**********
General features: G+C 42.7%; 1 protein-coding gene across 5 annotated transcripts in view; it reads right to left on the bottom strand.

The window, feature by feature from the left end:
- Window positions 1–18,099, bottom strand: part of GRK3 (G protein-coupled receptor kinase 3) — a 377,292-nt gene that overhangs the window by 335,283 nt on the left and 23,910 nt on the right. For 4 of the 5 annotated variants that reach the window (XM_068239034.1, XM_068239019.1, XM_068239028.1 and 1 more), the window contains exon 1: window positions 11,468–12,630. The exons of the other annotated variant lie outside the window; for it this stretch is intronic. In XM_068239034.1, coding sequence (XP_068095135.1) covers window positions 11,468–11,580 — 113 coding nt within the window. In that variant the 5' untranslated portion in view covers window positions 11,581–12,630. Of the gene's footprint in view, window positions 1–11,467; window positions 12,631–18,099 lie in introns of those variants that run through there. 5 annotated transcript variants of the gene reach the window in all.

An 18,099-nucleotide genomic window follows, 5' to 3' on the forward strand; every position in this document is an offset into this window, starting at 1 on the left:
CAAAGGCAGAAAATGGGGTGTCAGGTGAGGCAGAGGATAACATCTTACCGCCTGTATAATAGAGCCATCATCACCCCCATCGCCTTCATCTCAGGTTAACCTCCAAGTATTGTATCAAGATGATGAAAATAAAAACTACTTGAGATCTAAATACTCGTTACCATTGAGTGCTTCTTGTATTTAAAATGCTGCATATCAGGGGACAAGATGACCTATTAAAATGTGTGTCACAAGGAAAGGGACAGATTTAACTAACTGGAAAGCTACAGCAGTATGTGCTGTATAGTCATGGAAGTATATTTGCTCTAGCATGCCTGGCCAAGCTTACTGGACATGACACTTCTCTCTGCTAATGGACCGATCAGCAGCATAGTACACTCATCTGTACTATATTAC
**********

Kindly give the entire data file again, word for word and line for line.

General features: G+C 42.7%; 1 protein-coding gene across 5 annotated transcripts in view; it reads right to left on the bottom strand.

The window, feature by feature from the left end:
- Window positions 1–18,099, bottom strand: part of GRK3 (G protein-coupled receptor kinase 3) — a 377,292-nt gene that overhangs the window by 335,283 nt on the left and 23,910 nt on the right. For 4 of the 5 annotated variants that reach the window (XM_068239034.1, XM_068239019.1, XM_068239028.1 and 1 more), the window contains exon 1: window positions 11,468–12,630. The exons of the other annotated variant lie outside the window; for it this stretch is intronic. In XM_068239034.1, coding sequence (XP_068095135.1) covers window positions 11,468–11,580 — 113 coding nt within the window. In that variant the 5' untranslated portion in view covers window positions 11,581–12,630. Of the gene's footprint in view, window positions 1–11,467; window positions 12,631–18,099 lie in introns of those variants that run through there. 5 annotated transcript variants of the gene reach the window in all.

An 18,099-nucleotide genomic window follows, 5' to 3' on the forward strand; every position in this document is an offset into this window, starting at 1 on the left:
CAAAGGCAGAAAATGGGGTGTCAGGTGAGGCAGAGGATAACATCTTACCGCCTGTATAATAGAGCCATCATCACCCCCATCGCCTTCATCTCAGGTTAACCTCCAAGTATTGTATCAAGATGATGAAAATAAAAACTACTTGAGATCTAAATACTCGTTACCATTGAGTGCTTCTTGTATTTAAAATGCTGCATATCAGGGGACAAGATGACCTATTAAAATGTGTGTCACAAGGAAAGGGACAGATTTAACTAACTGGAAAGCTACAGCAGTATGTGCTGTATAGTCATGGAAGTATATTTGCTCTAGCATGCCTGGCCAAGCTTACTGGACATGACACTTCTCTCTGCTAATGGACCGATCAGCAGCATAGTACACTCATCTGTACTATATTAC